It is so good to be here today with you for this last session of your conference. From everything I’ve heard, it has been an incredibly productive and busy few days you’ve had together.

I want to thank all of you for taking time away from your work and family to be here this week and for your participation during the sessions.

I also want to take a moment to recognize your entire committee not only for their leadership at this conference but for the role they play advancing social service issues all throughout the year.

And finally, I want to give a shout out to my friend, Carrie Lynn, this sector is extremely fortunate to have her leading the way during these turbulent times.  She is a doer, focuses on getting shit done and she is undoubtedly one of the most reliable allies that I know.  So Carrie Lynn thank you for everything that you do to make our union better.

“Whatever it Takes” – I can’t think of a better conference theme for a gathering of CUPE Ontario’s social service workers—because you always do whatever it takes to make sure justice is won, and justice is done.

In your jobs, and as union activists, you do whatever it takes for the people of Ontario—especially for the most vulnerable and those in most need of social supports.

When it comes to fighting poverty, you are there.

When it comes to fighting inequity and inequality, you are there—ALWAYS in solidarity with other workers, and ALWAYS in coalition with communities.

And when it comes to fighting Doug Ford and his government’s actions, I know you will be there in solidarity and in coalition with others in your workplaces and in your communities.

CUPE’s social service workers can always be counted on to rise up, alongside others. You can be counted on to reach out to your members and to those who depend on social services. You can be counted on to build meaningful and widespread resistance.

And that’s going to be crucial. Because already we know that the Ontario government responds to is vocal, well-organized and militant protest—especially when it is rooted in community, broad-based and citizen-led.

We saw this after the Ford attack on Franco-Ontarians. We saw it again when Minister Lisa McLeod introduced changes to provincial supports for children on the autism spectrum.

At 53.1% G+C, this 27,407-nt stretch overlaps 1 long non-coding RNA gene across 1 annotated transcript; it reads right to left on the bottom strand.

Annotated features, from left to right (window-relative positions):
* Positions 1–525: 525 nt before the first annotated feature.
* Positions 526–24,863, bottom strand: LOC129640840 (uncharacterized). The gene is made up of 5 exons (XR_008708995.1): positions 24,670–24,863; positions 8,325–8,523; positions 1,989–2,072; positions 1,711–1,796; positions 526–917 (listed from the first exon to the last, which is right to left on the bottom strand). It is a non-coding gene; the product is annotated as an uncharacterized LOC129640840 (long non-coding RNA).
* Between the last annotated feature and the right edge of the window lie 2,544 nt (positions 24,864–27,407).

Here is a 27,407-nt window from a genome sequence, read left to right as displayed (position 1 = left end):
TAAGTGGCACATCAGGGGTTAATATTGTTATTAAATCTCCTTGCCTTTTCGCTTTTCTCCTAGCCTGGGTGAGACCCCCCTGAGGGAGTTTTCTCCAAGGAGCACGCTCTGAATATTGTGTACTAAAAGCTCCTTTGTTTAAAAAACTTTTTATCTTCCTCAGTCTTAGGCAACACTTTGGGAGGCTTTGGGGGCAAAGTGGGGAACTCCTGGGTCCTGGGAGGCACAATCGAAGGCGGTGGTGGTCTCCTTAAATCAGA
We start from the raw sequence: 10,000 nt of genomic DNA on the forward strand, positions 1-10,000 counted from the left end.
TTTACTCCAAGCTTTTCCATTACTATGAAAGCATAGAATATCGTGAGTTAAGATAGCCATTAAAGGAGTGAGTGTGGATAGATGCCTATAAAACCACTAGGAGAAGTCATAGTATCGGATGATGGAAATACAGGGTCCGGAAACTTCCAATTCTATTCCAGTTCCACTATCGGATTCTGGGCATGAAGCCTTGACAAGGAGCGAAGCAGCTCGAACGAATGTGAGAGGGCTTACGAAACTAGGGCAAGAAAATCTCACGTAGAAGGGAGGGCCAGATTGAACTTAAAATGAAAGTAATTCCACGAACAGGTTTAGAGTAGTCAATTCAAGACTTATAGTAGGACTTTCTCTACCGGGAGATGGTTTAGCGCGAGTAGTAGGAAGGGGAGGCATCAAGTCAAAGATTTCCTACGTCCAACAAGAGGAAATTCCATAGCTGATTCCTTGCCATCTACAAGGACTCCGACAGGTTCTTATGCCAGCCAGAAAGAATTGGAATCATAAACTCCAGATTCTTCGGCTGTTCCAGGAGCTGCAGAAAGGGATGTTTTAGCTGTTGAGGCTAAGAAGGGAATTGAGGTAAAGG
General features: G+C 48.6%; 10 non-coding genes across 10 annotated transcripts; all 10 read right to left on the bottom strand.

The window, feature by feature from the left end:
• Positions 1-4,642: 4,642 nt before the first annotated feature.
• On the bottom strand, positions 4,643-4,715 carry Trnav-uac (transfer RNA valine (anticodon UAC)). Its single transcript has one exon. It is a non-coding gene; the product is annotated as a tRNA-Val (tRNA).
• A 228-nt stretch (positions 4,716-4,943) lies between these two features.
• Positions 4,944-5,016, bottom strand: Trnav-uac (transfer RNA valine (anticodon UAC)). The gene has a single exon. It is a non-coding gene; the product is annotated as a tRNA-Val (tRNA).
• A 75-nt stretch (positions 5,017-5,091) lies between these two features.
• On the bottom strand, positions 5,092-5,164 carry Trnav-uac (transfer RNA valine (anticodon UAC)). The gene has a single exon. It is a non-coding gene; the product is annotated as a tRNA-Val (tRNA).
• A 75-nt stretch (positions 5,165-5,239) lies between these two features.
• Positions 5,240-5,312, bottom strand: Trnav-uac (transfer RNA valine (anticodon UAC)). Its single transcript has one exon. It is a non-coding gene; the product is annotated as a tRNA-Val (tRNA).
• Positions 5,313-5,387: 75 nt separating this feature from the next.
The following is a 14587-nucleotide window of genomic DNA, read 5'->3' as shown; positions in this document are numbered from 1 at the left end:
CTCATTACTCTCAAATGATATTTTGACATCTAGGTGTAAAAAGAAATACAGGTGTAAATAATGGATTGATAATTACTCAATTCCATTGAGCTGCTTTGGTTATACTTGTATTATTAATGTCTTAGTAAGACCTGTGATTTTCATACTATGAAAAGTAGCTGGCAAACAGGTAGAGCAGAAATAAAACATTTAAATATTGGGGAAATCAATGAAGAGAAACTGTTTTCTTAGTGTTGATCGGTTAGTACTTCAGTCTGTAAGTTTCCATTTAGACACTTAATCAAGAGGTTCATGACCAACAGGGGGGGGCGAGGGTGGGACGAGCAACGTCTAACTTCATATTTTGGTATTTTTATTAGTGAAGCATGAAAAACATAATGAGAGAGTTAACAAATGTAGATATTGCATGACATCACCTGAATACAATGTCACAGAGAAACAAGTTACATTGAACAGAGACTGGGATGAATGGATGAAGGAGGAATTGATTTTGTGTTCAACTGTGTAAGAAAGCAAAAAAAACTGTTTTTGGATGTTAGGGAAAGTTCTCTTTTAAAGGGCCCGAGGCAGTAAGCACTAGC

Just last Thursday, the government flinched because of the pressure mounted by parents, social service workers, service providers, educators and even school boards.

But the government’s latest announcement in reaction to the fightback teaches us other important lessons about what we are up against.

It tells us that whatever tweaks the Ford government makes to its policies and to calm public anger, we can’t relax—we can’t get distracted—not for a minute.

Instead, we must use our advantage and push that much harder for bigger and more meaningful shifts in policy.

The government may have backtracked a bit on its original plan it hasn’t moved very far. It is extending the support for children currently receiving government-funded therapy for only six months.

It is still cutting funds to agencies. It is still directing public money to individual families and forcing them to purchase private services, rather than enhance the special programs and the supports in schools. And the consequences will be devastating.

Agencies that were receiving public funding will be forced to market their services and charge parent fees. Without a predictable funding base, their operations will be de-stabilized and put at risk.

Already agencies say they are adopting new staffing models to fit the new service delivery model, and they are preparing for stay layoffs.

That’s what happens when governments cut funding for public services and social programs.

That’s what happens when governments refuse to advance collective solutions to problems and instead make citizens deal with them individually.

That’s what happens when governments hand over responsibility for services and the well-being of people to the market.

It’s what the Ford government wants to make happen across the social service sector in Ontario—no service—no program—will be left untouched.

During the election, Doug Ford said his government would scrap plans to expand public funding for the expansion of licensed child care and instead give families a tax rebate.

He said this would allow families to buy the care they need. But we know that tax rebates won’t build more child care facilities; they won’t bring down parent fees; and they sure as hell won’t help lift the wages and working conditions of child care workers.

You know as social service workers, that social problems require public spending on social solutions. But that’s exactly what the Ford government doesn’t want.

The Progressive Conservatives so-called social assistance reforms are all about cutting back while blaming and punishing the poor for their circumstances when we all know that rising poverty rates are the result of system failure, not people failure.